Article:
If you have checked your credit report lately, you may have seen a surprise — an increase in your credit score. An analysis by the Federal Reserve Bank of New York reveals that overall, almost 70% of Americans have an improvement on their credit score in 2018.
The big three credit reporting agencies (Equifax, Experian, and TransUnion) have initiated the National Consumer Assistance Plan to address complaints about the errors on credit reports; and to satisfy the authorities, they changed their criteria and tightened their coverage requirements.
These bureaus now have to indicate when payment on an account is made, remove accounts which don’t arise in a contract or arrangement to pay, and statements when adequate information exists linking into an actual person’s credit file. Researchers also explained that these new standards led to a significant drop in the number of individuals with collections in their credit report because the new regulations took effect this year.
The change doesn’t mean much to most people; but you can take comfort in knowing that a few types of debt, including traffic tickets, unreturned library books, specific tax exemptions and current medical obligations will no longer be included in your score calculation.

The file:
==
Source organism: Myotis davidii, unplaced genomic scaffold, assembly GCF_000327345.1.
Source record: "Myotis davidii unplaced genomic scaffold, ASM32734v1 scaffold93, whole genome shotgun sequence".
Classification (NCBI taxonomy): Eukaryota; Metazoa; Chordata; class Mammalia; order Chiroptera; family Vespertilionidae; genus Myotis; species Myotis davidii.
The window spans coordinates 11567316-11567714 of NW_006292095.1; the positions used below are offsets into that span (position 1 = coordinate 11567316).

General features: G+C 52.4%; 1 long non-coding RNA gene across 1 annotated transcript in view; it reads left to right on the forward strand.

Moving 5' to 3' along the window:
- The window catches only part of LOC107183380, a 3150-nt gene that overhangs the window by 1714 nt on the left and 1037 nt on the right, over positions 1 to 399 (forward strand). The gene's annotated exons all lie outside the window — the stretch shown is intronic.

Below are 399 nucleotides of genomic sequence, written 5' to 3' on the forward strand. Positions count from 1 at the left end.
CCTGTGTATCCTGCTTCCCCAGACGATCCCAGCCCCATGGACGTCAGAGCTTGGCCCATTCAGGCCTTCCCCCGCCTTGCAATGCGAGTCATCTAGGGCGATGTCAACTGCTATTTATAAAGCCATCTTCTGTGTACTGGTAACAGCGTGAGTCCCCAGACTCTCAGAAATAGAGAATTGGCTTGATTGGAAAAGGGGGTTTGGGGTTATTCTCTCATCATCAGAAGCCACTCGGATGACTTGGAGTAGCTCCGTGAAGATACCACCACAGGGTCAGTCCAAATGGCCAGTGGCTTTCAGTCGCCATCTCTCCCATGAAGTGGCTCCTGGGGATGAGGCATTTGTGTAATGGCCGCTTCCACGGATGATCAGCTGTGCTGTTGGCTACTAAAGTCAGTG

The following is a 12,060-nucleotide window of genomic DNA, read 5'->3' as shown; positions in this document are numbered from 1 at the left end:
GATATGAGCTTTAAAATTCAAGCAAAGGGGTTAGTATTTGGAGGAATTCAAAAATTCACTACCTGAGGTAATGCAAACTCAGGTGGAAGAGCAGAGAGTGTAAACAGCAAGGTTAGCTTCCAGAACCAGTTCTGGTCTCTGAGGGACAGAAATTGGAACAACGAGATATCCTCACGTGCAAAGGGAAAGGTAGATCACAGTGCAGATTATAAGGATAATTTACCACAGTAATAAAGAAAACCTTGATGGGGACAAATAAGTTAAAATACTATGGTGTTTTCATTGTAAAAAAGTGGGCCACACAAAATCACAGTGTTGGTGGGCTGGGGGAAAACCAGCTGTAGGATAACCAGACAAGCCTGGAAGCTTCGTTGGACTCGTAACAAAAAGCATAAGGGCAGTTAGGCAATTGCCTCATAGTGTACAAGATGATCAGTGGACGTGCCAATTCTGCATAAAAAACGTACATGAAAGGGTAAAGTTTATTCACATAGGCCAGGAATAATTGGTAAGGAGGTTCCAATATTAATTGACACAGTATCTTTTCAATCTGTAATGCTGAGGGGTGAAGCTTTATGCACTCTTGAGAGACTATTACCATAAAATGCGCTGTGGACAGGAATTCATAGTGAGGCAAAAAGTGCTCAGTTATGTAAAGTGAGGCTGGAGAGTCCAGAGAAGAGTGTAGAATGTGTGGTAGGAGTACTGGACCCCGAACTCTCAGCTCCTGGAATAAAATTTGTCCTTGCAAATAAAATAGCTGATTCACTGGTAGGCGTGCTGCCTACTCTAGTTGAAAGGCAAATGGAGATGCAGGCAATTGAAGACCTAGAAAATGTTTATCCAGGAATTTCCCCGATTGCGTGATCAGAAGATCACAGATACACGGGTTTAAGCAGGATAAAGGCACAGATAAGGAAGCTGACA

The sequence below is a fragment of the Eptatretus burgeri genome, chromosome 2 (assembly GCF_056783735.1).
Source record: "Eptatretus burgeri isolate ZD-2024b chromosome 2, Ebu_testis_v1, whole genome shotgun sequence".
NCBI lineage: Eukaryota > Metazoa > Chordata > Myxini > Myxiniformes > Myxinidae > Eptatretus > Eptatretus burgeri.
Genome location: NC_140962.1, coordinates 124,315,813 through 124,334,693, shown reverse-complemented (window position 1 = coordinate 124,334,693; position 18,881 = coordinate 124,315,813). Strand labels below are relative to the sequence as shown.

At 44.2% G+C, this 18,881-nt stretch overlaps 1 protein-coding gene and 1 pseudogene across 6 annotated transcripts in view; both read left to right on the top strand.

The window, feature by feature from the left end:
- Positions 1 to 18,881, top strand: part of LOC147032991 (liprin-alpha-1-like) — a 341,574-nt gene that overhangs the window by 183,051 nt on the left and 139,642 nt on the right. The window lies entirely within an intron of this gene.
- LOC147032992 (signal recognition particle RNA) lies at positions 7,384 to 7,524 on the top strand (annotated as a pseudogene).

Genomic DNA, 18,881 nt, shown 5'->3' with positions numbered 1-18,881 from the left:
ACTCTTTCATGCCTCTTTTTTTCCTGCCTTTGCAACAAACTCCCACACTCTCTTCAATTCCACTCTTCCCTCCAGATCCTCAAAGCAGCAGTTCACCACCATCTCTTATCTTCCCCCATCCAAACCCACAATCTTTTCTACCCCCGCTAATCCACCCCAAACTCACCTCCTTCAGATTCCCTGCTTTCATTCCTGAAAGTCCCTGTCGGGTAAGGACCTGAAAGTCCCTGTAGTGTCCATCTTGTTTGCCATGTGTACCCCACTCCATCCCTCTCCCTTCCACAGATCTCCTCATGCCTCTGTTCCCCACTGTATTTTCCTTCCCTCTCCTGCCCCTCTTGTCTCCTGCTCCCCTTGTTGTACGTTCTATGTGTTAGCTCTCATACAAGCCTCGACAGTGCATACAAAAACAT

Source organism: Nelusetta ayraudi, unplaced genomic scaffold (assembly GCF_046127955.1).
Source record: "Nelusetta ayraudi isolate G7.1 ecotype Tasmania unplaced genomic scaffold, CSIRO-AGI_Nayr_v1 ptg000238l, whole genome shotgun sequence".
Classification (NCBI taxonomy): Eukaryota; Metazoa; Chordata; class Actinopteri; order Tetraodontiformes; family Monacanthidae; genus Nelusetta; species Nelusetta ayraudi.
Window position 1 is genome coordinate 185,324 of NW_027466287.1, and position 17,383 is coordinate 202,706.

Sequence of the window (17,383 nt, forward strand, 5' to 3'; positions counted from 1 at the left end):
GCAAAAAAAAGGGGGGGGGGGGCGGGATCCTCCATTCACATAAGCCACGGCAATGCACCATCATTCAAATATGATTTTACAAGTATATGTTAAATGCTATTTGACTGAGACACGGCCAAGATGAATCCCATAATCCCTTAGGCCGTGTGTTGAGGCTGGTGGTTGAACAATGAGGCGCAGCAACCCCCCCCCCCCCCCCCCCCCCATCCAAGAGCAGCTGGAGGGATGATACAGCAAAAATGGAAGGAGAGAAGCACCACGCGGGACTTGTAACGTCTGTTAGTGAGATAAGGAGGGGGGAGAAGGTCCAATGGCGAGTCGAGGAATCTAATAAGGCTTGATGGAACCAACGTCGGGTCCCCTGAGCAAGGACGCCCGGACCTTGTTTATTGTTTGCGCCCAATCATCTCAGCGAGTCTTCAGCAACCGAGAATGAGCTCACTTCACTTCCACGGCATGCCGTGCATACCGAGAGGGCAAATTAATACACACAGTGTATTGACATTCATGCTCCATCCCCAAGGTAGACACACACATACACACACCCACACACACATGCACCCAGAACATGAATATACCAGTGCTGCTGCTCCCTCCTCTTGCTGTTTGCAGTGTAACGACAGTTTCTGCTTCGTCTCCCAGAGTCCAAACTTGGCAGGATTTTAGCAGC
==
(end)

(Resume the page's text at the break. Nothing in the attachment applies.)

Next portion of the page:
The amount, which dropped from 33 million people into 25 million, is fantastic news for the nearly 20 percent who watched their credit score increase by more than 25 points. On the other hand, the information is tempered by the fact that credit scores of the people with collections were so low that it might not make a great deal of difference. This little gain still might not help people to get a job, mortgage or even auto insurance in some states.
The three credit reporting bureaus and FICO have now had a year to apply the new criteria. This usually means that they will not be caught off guard when an individual suddenly has a new and higher credit score.
In the research brief, FICO states that they made the following observations when analyzing the impact on FICO Scores of NCAP-driven removal of public records from the credit report:
- No material impact to FICO® score on the entire population.
- 6-7 percent of the FICO scorable inhabitants needed a judgment or tax lien removed from their file as a consequence of the CRAs’ enhanced public record criteria.
- On the impacted population, the reduction in predictive elevator post public document elimination was more visible, though still modest.
- Impacted documents are very likely to have additional derogatory information on their Credit History and so tend to score relatively low, even after the public record information in question has been removed.
FICO suggests lenders conduct similar analyses on their proprietary bureau-based analytics to understand the possible impact to their specific circumstances. You can contact a FICO representative for more information about FICO’s adoption, validation, and diagnostic solutions. Also, you can visit FICO Research Brief: Impact of the CRAs’ Enhanced Public Record Standards on FICO® Scores and download the research for further information.